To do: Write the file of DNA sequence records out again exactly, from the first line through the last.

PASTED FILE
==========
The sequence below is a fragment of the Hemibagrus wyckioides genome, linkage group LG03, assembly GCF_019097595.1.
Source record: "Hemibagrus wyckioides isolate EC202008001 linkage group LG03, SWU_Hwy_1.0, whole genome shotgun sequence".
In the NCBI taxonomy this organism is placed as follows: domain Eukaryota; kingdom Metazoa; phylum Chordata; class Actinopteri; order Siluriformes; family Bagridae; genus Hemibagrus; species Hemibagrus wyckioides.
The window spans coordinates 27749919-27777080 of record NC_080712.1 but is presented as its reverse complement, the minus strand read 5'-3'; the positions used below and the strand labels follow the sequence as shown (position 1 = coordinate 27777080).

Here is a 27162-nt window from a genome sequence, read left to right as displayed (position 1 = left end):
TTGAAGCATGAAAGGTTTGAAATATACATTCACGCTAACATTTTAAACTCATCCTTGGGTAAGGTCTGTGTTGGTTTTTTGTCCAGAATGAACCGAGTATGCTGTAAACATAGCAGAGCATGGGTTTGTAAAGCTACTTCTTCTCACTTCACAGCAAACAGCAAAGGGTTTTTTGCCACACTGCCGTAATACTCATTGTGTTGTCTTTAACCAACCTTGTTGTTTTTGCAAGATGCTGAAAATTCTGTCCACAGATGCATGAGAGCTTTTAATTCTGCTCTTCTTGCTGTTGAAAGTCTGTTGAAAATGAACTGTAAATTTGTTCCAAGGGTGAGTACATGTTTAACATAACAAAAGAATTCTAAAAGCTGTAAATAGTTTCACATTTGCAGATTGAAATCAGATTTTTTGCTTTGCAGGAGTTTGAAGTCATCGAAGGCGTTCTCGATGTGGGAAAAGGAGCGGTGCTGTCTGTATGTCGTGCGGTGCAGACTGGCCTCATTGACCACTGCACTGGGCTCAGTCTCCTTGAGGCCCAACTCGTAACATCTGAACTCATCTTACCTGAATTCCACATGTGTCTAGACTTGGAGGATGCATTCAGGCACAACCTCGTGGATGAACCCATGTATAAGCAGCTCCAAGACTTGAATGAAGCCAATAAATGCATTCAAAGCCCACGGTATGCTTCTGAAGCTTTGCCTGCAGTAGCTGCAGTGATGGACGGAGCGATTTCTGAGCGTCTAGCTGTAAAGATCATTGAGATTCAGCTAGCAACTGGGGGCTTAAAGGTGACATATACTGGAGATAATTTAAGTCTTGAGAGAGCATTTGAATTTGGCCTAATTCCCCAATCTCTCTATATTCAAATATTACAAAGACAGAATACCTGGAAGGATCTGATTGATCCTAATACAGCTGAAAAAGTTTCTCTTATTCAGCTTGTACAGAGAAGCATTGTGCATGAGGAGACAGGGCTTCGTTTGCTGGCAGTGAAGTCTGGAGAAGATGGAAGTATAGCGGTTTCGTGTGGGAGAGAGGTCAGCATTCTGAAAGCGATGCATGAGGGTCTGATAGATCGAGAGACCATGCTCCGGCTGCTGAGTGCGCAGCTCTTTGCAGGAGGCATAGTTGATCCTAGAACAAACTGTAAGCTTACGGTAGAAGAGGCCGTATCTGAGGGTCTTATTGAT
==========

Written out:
The sequence below is a fragment of the Hemibagrus wyckioides genome, linkage group LG03, assembly GCF_019097595.1.
Source record: "Hemibagrus wyckioides isolate EC202008001 linkage group LG03, SWU_Hwy_1.0, whole genome shotgun sequence".
In the NCBI taxonomy this organism is placed as follows: domain Eukaryota; kingdom Metazoa; phylum Chordata; class Actinopteri; order Siluriformes; family Bagridae; genus Hemibagrus; species Hemibagrus wyckioides.
The window spans coordinates 27749919-27777080 of record NC_080712.1 but is presented as its reverse complement, the minus strand read 5'-3'; the positions used below and the strand labels follow the sequence as shown (position 1 = coordinate 27777080).

Here is a 27162-nt window from a genome sequence, read left to right as displayed (position 1 = left end):
TTGAAGCATGAAAGGTTTGAAATATACATTCACGCTAACATTTTAAACTCATCCTTGGGTAAGGTCTGTGTTGGTTTTTTGTCCAGAATGAACCGAGTATGCTGTAAACATAGCAGAGCATGGGTTTGTAAAGCTACTTCTTCTCACTTCACAGCAAACAGCAAAGGGTTTTTTGCCACACTGCCGTAATACTCATTGTGTTGTCTTTAACCAACCTTGTTGTTTTTGCAAGATGCTGAAAATTCTGTCCACAGATGCATGAGAGCTTTTAATTCTGCTCTTCTTGCTGTTGAAAGTCTGTTGAAAATGAACTGTAAATTTGTTCCAAGGGTGAGTACATGTTTAACATAACAAAAGAATTCTAAAAGCTGTAAATAGTTTCACATTTGCAGATTGAAATCAGATTTTTTGCTTTGCAGGAGTTTGAAGTCATCGAAGGCGTTCTCGATGTGGGAAAAGGAGCGGTGCTGTCTGTATGTCGTGCGGTGCAGACTGGCCTCATTGACCACTGCACTGGGCTCAGTCTCCTTGAGGCCCAACTCGTAACATCTGAACTCATCTTACCTGAATTCCACATGTGTCTAGACTTGGAGGATGCATTCAGGCACAACCTCGTGGATGAACCCATGTATAAGCAGCTCCAAGACTTGAATGAAGCCAATAAATGCATTCAAAGCCCACGGTATGCTTCTGAAGCTTTGCCTGCAGTAGCTGCAGTGATGGACGGAGCGATTTCTGAGCGTCTAGCTGTAAAGATCATTGAGATTCAGCTAGCAACTGGGGGCTTAAAGGTGACATATACTGGAGATAATTTAAGTCTTGAGAGAGCATTTGAATTTGGCCTAATTCCCCAATCTCTCTATATTCAAATATTACAAAGACAGAATACCTGGAAGGATCTGATTGATCCTAATACAGCTGAAAAAGTTTCTCTTATTCAGCTTGTACAGAGAAGCATTGTGCATGAGGAGACAGGGCTTCGTTTGCTGGCAGTGAAGTCTGGAGAAGATGGAAGTATAGCGGTTTCGTGTGGGAGAGAGGTCAGCATTCTGAAAGCGATGCATGAGGGTCTGATAGATCGAGAGACCATGCTCCGGCTGCTGAGTGCGCAGCTCTTTGCAGGAGGCATAGTTGATCCTAGAACAAACTGTAAGCTTACGGTAGAAGAGGCCGTATCTGAGGGTCTTATTGAT